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LAW SCHOOL ENROLLMENT
INCREASES BY 3.6 PER CENT

CHICAGO, Jan. 30, 2004 The number of students enrolled in the fall of 2003 in Juris Doctor programs at American Bar Association-approved law schools increased by 3.6 percent over the previous year, according to the ABA Section of Legal Education and Admissions to the Bar.

The data show the overall fall 2003 J.D. enrollment increased to 137,676, from 132,901 in fall 2002, at 187-approved law schools. The year-to-year increase was 4,775 students, the second largest increase in enrollment in the last 24 years. The enrollment increase of 5,291 from fall 2001 to fall 2002 was the largest in more than two decades, bringing the two-year increase in J.D. enrollment to more than 10,000.

Although first-year enrollment only increased by approximately 1 percent to 48,867 between the fall of 2002 and the fall of 2003, it is a record high. The back-to-back first-year enrollments of more than 48,000 stand in sharp contrast to relatively stable first-year enrollments of the 1990s, which ranged from 42,200 to 44,300.

Minority enrollment increased slightly as a percentage of total J.D. enrollment, to 20.6 percent in fall 2003 from 20.4 percent in fall 2002. Total minority enrollment increased in the last school year by 1,177, or 4.3 percent, to 28,346.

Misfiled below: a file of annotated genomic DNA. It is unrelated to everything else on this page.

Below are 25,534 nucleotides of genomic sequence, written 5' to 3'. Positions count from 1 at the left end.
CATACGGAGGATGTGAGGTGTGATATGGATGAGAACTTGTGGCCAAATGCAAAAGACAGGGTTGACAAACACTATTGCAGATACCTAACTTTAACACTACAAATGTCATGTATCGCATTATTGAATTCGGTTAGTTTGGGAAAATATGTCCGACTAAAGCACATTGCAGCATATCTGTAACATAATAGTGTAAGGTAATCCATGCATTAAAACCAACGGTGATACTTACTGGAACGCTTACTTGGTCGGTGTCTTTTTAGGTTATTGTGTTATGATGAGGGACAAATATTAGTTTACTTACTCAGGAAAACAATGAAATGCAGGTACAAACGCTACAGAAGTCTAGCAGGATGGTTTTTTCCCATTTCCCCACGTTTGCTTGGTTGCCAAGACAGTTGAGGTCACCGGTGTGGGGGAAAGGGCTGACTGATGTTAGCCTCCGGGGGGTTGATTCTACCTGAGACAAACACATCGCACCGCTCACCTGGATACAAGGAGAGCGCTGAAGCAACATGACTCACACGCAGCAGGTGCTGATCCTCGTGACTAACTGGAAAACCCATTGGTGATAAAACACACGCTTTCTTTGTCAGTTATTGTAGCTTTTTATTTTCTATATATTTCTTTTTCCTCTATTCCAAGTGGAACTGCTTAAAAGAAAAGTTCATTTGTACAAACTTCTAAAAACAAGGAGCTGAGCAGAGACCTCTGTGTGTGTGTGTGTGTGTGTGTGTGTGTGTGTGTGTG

The total female J.D. enrollment increased by 1,844, or 2.8 percent, to 67,027. However, first-year female student enrollment decreased by 219 in the fall of 2003 from its peak of 23,587 the previous year. The decrease marked only the second time since 1982 that first-year female enrollment dropped while first-year male enrollment increased. Over recent years first-year female enrollment steadily increased as a percentage of first-year enrollment, approaching but never becoming a majority of first-year students. As a percentage of first-year students, women dropped to 47.8 percent this year compared to 48.8 percent the previous year.

Males comprise 51.3 percent of the J.D. enrollment for fall 2003, while females comprise 48.7 percent.